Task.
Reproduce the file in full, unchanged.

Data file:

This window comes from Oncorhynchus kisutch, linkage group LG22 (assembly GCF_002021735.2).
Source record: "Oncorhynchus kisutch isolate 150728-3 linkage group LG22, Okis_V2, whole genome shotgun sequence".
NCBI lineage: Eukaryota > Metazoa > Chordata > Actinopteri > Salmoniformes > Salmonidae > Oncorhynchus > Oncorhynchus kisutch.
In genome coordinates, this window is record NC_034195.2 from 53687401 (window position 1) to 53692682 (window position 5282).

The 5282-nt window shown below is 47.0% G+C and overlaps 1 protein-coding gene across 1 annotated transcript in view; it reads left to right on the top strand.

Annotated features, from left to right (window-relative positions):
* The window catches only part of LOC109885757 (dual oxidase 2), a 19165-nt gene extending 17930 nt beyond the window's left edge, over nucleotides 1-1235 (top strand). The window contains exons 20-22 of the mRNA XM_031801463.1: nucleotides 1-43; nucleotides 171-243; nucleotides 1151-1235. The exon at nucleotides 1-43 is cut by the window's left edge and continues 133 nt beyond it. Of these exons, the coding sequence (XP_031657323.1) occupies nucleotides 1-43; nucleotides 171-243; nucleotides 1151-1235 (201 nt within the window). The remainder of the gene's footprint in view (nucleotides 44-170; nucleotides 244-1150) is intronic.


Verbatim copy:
This window comes from Oncorhynchus kisutch, linkage group LG22 (assembly GCF_002021735.2).
Source record: "Oncorhynchus kisutch isolate 150728-3 linkage group LG22, Okis_V2, whole genome shotgun sequence".
NCBI lineage: Eukaryota > Metazoa > Chordata > Actinopteri > Salmoniformes > Salmonidae > Oncorhynchus > Oncorhynchus kisutch.
In genome coordinates, this window is record NC_034195.2 from 53687401 (window position 1) to 53692682 (window position 5282).

The 5282-nt window shown below is 47.0% G+C and overlaps 1 protein-coding gene across 1 annotated transcript in view; it reads left to right on the top strand.

Annotated features, from left to right (window-relative positions):
* The window catches only part of LOC109885757 (dual oxidase 2), a 19165-nt gene extending 17930 nt beyond the window's left edge, over nucleotides 1-1235 (top strand). The window contains exons 20-22 of the mRNA XM_031801463.1: nucleotides 1-43; nucleotides 171-243; nucleotides 1151-1235. The exon at nucleotides 1-43 is cut by the window's left edge and continues 133 nt beyond it. Of these exons, the coding sequence (XP_031657323.1) occupies nucleotides 1-43; nucleotides 171-243; nucleotides 1151-1235 (201 nt within the window). The remainder of the gene's footprint in view (nucleotides 44-170; nucleotides 244-1150) is intronic.